We sat down earlier this year with Deva Woodly, Assistant Professor in Politics, to learn about her research comparing the living wage and marriage equality movements. According to Woodly, the political discourses “shared through social networks online, or spoken in the meeting houses of civic and social movement organizations … provide an empirical record of what members of the polity acknowledge as politically valuable as well as clues to the logics that people commonly use to associate their beliefs and values with the problems that they recognize in the world as they find it.”
Woodly recently published The Politics of Common Sense: How Social Movements Use Public Discourse to Change Politics and Win (Oxford Press, 2015).
The transcript has been edited for length and clarity.
NSSR: What is your research about, and what are you finding?
DW: My research is about how ordinary people impact politics. I’m particularly interested in the way that people are able to articulate and implement solutions to their concerns from within or outside of the political process.
My first book, The Politics of Common Sense, is a comparison of two social movements – the living wage movement and the marriage equality movement – with a focus on their activities and progress — between 1994 and 2004. I look at the ways that we can evaluate the success of those two movements, and I’m particularly concerned with the ways that communication—the communication of movements, and the communication from the people involved—influences the acceptance of political movements, and the ability for these movements to be enduring and effective over time.
The living wage movement gets a lot of policy ordinances passed with pressure and skilled organizing, but – in contrast to the marriage equality movement – it does not focus very much energy on changing the general political discourse around wages, employment, and politics. Instead, it is focused on discrete policy fights.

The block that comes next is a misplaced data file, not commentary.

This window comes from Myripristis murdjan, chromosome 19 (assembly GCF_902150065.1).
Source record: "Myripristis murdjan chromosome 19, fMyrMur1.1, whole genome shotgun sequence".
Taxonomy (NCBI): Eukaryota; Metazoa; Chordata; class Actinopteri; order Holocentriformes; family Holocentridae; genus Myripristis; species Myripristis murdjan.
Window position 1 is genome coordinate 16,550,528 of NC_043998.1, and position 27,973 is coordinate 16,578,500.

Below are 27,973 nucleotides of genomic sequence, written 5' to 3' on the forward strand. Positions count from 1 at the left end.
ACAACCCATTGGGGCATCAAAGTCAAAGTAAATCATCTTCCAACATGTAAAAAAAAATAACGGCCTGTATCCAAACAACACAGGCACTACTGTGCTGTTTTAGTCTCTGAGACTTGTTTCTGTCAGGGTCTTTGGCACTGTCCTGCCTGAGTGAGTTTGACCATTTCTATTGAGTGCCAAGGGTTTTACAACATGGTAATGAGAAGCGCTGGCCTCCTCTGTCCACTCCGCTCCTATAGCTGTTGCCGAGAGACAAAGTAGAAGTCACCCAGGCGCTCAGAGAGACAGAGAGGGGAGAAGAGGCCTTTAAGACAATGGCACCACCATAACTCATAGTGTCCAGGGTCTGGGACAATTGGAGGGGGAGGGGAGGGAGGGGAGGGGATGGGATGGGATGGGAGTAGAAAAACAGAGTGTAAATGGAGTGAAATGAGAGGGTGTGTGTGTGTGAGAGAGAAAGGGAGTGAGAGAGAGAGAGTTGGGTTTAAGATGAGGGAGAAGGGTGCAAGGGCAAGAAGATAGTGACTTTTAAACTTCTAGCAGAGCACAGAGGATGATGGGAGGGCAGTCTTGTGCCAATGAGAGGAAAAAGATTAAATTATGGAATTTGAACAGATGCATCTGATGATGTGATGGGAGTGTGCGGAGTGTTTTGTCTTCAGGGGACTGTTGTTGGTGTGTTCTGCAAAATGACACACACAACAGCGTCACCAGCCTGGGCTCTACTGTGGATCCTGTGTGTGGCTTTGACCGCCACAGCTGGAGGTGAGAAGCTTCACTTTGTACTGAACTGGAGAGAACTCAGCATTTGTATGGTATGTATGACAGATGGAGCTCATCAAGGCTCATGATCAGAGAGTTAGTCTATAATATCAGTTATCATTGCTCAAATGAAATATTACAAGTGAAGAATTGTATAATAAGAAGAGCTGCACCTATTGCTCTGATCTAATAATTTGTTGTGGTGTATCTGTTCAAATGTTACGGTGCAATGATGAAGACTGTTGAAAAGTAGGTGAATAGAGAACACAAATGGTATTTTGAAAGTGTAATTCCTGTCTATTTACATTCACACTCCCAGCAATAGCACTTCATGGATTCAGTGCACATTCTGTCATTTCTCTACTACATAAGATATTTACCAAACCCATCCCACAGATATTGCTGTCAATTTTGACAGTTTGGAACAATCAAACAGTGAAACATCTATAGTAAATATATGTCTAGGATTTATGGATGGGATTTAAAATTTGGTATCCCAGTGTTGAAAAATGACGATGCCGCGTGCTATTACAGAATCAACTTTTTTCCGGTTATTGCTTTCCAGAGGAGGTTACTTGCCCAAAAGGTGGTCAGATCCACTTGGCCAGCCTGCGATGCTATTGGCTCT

My research reveals that this focus ends up yielding wins that are less durable and less effective than those that are enacted after periods of widespread public debate. I argue that it matters how movements communicate to the general public, and whether they are able to persuade the public of the importance of their issue – and not just how they put immediate pressure on decision-makers – if they want to succeed over the long term.
First, policy wins can be ephemeral if public attention was never engaged in the issue, or, if it quickly shifts from the issue. We see this with the living wage. Many of the ordinances that were hard fought and decisively won in that period also went on to be unenforced because there was no sustained public attention to incentivize local governments to create well-functioning enforcement apparatuses.
And second, with consistent and resonant framing of movement issues, activists can change the way people think about their issue. This does not necessarily mean that activists can make everyone agree with them – we see no evidence that this is the case. Certainly, the marriage movement has, until very recently, been in an opinion environment in which the majority disagrees (a large plurality still does, by the way). However, by using consistently resonant discourse, activists can influence whether people think their issue is political, whether they think it’s important for the country, and they can change what people generally think is at stake in their decision about the issue.